Niki Lauda has today come out against an alleged culture of ‘nannyism’ in Formula One‘. He argues the design of the modern F1 pit lanes do not require cars to travel at what appears to the TV viewer like a snail like pace.
Daniel Ricciardo also believes Formula One regulations have gone too far under the guise of ‘safety.’ 11 different drivers’ times were deleted during qualifying at the recent British GP for exceeding track limits at Copse corner
Despite being one of the 11 sanctioned, which cost him places at the start of the race, the Aussie admist to Crash.net he bears no grudge to this ‘zero tolerance’ approach to enforcing track limits. “It’s just us being greedy, trying to use every last bit of the track. The more you use, the faster you can go.
“The wind was tricky but I won’t use that as an excuse. Even without wind, we are still going to try every bit we can. I was frustrated because I thought I was still legal, so I was upset when they said my time was deleted. I saw the replay and it was very close but, if you are being strict, then I guess I was 3cm over.”
The popular Riciardo will sound a chord with many F1 fans when he explains his solution to the track limits conundrum.
“I don’t disagree with the track limits, at least there is a right and a wrong, but I think they need to put a deterrent there, either gravel or more AstroTurf,” he suggested, “[Until then] it is what it is – I can’t really blame anyone else.”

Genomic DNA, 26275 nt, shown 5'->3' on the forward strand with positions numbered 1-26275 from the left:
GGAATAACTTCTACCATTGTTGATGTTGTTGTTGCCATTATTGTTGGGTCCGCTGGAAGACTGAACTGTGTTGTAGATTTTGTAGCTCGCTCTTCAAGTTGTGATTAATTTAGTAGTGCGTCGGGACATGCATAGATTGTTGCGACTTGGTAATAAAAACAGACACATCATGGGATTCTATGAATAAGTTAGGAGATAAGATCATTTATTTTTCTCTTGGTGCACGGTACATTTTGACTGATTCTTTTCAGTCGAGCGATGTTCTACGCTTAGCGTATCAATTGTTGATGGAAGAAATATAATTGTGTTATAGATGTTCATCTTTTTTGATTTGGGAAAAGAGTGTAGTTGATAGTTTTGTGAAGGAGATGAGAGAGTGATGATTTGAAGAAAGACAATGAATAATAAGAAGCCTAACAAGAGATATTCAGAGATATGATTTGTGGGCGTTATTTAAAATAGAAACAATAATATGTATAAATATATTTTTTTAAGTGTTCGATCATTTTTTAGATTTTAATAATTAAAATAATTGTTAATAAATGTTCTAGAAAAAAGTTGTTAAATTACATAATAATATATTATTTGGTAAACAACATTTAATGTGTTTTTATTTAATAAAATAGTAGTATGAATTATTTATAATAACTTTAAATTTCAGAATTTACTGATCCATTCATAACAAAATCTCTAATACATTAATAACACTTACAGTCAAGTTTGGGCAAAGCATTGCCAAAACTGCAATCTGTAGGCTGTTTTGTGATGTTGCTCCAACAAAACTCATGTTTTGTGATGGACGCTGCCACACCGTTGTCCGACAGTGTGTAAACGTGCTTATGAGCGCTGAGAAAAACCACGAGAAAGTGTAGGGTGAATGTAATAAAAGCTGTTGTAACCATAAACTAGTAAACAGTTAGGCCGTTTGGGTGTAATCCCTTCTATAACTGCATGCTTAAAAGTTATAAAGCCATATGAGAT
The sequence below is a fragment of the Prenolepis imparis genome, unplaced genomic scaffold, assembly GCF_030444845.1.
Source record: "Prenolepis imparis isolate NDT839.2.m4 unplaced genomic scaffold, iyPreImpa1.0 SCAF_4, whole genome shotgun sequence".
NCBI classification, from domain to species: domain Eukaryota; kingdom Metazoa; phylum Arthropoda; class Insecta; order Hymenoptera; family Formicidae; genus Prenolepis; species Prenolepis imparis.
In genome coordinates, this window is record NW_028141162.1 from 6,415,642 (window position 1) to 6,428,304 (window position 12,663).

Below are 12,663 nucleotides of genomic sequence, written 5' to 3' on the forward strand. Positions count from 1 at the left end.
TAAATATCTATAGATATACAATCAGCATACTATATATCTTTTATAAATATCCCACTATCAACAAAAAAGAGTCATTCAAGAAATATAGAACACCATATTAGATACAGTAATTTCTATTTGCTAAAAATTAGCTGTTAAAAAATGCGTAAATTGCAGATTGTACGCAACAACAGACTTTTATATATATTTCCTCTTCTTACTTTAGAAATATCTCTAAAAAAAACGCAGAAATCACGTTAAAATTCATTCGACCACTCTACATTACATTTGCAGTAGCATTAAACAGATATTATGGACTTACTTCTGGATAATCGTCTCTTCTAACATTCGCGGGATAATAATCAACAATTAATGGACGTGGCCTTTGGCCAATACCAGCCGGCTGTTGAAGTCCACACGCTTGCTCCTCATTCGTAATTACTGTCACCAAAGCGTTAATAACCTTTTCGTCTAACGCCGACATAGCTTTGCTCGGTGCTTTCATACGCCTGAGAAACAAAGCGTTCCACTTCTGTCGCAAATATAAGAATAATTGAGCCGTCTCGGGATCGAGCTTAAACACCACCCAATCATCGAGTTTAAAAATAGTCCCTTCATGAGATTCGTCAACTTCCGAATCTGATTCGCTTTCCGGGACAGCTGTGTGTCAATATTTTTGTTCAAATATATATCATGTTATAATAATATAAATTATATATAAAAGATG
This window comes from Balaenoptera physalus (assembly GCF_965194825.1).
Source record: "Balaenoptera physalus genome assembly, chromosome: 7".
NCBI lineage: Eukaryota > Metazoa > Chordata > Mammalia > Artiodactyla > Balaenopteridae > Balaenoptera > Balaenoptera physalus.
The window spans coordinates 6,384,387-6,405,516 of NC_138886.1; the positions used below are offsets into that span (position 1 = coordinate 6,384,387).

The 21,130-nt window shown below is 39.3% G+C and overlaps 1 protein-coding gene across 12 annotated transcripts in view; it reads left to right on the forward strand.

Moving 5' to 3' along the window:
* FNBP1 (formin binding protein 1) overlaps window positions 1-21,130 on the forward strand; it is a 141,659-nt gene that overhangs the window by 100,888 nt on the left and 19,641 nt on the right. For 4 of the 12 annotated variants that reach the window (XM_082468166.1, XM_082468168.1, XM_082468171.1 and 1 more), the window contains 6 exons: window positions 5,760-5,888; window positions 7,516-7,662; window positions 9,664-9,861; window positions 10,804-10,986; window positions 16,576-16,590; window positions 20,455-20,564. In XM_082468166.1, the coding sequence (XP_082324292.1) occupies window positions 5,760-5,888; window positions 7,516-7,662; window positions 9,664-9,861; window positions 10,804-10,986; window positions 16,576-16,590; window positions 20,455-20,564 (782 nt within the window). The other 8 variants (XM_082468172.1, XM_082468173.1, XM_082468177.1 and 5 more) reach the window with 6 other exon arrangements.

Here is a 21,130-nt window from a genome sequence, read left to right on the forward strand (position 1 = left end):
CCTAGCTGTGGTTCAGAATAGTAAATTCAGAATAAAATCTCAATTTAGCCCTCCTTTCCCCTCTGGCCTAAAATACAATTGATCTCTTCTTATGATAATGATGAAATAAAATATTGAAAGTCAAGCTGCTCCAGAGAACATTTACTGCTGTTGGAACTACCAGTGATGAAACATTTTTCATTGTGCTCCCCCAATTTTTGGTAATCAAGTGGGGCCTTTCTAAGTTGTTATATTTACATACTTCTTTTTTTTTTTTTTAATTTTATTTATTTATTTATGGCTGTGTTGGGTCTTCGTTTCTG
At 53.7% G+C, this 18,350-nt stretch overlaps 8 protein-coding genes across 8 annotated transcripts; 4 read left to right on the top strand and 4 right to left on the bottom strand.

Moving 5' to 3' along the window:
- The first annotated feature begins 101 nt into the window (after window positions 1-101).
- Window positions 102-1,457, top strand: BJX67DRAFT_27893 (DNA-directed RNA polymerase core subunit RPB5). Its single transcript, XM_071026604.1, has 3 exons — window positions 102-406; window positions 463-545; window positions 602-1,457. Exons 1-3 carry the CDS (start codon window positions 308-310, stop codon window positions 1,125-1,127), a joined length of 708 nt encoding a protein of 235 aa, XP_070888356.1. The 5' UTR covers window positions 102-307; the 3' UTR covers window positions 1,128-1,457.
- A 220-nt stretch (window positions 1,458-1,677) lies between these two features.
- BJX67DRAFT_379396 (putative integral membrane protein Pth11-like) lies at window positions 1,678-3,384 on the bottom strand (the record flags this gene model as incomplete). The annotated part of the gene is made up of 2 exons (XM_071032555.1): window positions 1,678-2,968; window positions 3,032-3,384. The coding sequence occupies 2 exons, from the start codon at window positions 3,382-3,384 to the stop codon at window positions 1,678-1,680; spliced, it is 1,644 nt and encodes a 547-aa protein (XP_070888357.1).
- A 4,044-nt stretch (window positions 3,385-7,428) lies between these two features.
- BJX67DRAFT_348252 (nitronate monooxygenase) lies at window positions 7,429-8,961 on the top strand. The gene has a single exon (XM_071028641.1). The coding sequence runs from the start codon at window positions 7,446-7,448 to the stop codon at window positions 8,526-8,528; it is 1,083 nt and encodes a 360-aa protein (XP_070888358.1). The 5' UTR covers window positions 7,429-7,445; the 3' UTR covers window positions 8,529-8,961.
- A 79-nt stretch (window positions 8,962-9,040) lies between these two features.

In days of F1 yesteryear, the high speed Copse corner was protected by gravel outside of the kerbing. The severity of this deterrent was enough to prevent the drivers too often taking liberties there.
At certain venues, larger ‘sausage’ style kerbs have been used as a solution to policing the white lines. The inaugural race in New Delhi was not a happy hunting ground for Felipe Massa as he hit the high kerb on the inside of turn 8, breaking his right-front suspension arm.
Massa clearly did not heed the warning and during the race hit the other side of the kerb, causing terminal damage to his left front suspension, forcing him to retire.
After the race in 2012, Massa complained and requested the authorities examine the effectiveness of this style of kerb. They heeded his petition and amusingly added similar kerbs to turns 6 and 7, also increasing the width from 5cm to 15cm
The red and white concrete at turn 9 then became known by officials as ‘the Massa kerb’.
Astro-turf appears to becoming the new ‘deterrent of choice’ for Charlie Whiting and the FIA. This provides a solution where the driver is penalised – often in just a small way – which deters the drivers from suing this section of a Tilke motorway during qualifying. In the race, Astro turf has less of an impact.